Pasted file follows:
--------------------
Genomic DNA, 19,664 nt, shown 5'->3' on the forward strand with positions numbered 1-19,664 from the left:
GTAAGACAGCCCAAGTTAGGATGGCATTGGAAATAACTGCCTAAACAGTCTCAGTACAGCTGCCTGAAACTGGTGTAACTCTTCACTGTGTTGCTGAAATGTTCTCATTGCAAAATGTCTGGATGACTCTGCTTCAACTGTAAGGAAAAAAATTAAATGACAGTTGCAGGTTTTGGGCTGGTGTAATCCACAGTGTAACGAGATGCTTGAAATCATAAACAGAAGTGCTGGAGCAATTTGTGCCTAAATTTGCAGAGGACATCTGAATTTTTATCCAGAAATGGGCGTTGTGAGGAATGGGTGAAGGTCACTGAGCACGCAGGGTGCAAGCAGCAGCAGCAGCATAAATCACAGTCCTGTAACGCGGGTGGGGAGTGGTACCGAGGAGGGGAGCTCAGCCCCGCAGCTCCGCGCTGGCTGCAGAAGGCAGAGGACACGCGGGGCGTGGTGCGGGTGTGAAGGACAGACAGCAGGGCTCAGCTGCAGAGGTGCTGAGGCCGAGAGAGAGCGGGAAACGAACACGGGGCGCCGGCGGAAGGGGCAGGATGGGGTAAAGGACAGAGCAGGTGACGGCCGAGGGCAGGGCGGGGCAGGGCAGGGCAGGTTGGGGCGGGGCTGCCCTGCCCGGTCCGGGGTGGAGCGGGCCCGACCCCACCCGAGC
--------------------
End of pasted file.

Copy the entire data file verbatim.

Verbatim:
Genomic DNA, 19,664 nt, shown 5'->3' on the forward strand with positions numbered 1-19,664 from the left:
GTAAGACAGCCCAAGTTAGGATGGCATTGGAAATAACTGCCTAAACAGTCTCAGTACAGCTGCCTGAAACTGGTGTAACTCTTCACTGTGTTGCTGAAATGTTCTCATTGCAAAATGTCTGGATGACTCTGCTTCAACTGTAAGGAAAAAAATTAAATGACAGTTGCAGGTTTTGGGCTGGTGTAATCCACAGTGTAACGAGATGCTTGAAATCATAAACAGAAGTGCTGGAGCAATTTGTGCCTAAATTTGCAGAGGACATCTGAATTTTTATCCAGAAATGGGCGTTGTGAGGAATGGGTGAAGGTCACTGAGCACGCAGGGTGCAAGCAGCAGCAGCAGCATAAATCACAGTCCTGTAACGCGGGTGGGGAGTGGTACCGAGGAGGGGAGCTCAGCCCCGCAGCTCCGCGCTGGCTGCAGAAGGCAGAGGACACGCGGGGCGTGGTGCGGGTGTGAAGGACAGACAGCAGGGCTCAGCTGCAGAGGTGCTGAGGCCGAGAGAGAGCGGGAAACGAACACGGGGCGCCGGCGGAAGGGGCAGGATGGGGTAAAGGACAGAGCAGGTGACGGCCGAGGGCAGGGCGGGGCAGGGCAGGGCAGGTTGGGGCGGGGCTGCCCTGCCCGGTCCGGGGTGGAGCGGGCCCGACCCCACCCGAGC